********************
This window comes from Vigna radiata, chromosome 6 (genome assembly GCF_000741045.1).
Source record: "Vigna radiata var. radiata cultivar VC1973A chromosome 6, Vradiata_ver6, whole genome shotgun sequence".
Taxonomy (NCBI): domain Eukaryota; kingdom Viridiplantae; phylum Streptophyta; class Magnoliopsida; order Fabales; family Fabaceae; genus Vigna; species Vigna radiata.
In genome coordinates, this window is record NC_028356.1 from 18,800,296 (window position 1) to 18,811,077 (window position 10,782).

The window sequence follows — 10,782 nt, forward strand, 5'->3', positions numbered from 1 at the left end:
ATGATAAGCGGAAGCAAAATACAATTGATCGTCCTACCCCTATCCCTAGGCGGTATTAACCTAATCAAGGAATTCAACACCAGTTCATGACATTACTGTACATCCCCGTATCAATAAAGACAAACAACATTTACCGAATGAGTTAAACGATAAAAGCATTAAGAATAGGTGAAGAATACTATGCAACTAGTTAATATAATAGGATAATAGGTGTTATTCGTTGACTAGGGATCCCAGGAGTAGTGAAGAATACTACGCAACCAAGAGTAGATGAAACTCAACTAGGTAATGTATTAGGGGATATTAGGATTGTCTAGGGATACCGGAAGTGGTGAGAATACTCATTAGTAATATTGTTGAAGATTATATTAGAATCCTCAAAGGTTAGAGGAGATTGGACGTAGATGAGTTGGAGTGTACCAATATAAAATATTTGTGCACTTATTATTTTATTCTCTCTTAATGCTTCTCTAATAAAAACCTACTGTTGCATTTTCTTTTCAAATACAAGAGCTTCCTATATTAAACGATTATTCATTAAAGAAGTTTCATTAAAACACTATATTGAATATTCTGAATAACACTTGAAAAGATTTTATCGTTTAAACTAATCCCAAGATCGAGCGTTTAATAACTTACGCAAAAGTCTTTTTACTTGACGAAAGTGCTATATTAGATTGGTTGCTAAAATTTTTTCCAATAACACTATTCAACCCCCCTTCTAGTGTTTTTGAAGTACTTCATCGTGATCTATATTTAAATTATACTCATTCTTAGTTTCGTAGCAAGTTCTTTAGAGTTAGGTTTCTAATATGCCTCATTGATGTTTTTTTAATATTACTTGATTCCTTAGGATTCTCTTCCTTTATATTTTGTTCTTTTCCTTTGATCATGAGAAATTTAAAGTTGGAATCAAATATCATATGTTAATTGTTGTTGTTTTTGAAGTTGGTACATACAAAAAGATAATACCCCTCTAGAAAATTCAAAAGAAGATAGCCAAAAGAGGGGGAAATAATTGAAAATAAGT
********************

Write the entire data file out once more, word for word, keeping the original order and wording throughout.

This window comes from Vigna radiata, chromosome 6 (genome assembly GCF_000741045.1).
Source record: "Vigna radiata var. radiata cultivar VC1973A chromosome 6, Vradiata_ver6, whole genome shotgun sequence".
Taxonomy (NCBI): domain Eukaryota; kingdom Viridiplantae; phylum Streptophyta; class Magnoliopsida; order Fabales; family Fabaceae; genus Vigna; species Vigna radiata.
In genome coordinates, this window is record NC_028356.1 from 18,800,296 (window position 1) to 18,811,077 (window position 10,782).

The window sequence follows — 10,782 nt, forward strand, 5'->3', positions numbered from 1 at the left end:
ATGATAAGCGGAAGCAAAATACAATTGATCGTCCTACCCCTATCCCTAGGCGGTATTAACCTAATCAAGGAATTCAACACCAGTTCATGACATTACTGTACATCCCCGTATCAATAAAGACAAACAACATTTACCGAATGAGTTAAACGATAAAAGCATTAAGAATAGGTGAAGAATACTATGCAACTAGTTAATATAATAGGATAATAGGTGTTATTCGTTGACTAGGGATCCCAGGAGTAGTGAAGAATACTACGCAACCAAGAGTAGATGAAACTCAACTAGGTAATGTATTAGGGGATATTAGGATTGTCTAGGGATACCGGAAGTGGTGAGAATACTCATTAGTAATATTGTTGAAGATTATATTAGAATCCTCAAAGGTTAGAGGAGATTGGACGTAGATGAGTTGGAGTGTACCAATATAAAATATTTGTGCACTTATTATTTTATTCTCTCTTAATGCTTCTCTAATAAAAACCTACTGTTGCATTTTCTTTTCAAATACAAGAGCTTCCTATATTAAACGATTATTCATTAAAGAAGTTTCATTAAAACACTATATTGAATATTCTGAATAACACTTGAAAAGATTTTATCGTTTAAACTAATCCCAAGATCGAGCGTTTAATAACTTACGCAAAAGTCTTTTTACTTGACGAAAGTGCTATATTAGATTGGTTGCTAAAATTTTTTCCAATAACACTATTCAACCCCCCTTCTAGTGTTTTTGAAGTACTTCATCGTGATCTATATTTAAATTATACTCATTCTTAGTTTCGTAGCAAGTTCTTTAGAGTTAGGTTTCTAATATGCCTCATTGATGTTTTTTTAATATTACTTGATTCCTTAGGATTCTCTTCCTTTATATTTTGTTCTTTTCCTTTGATCATGAGAAATTTAAAGTTGGAATCAAATATCATATGTTAATTGTTGTTGTTTTTGAAGTTGGTACATACAAAAAGATAATACCCCTCTAGAAAATTCAAAAGAAGATAGCCAAAAGAGGGGGAAATAATTGAAAATAAGT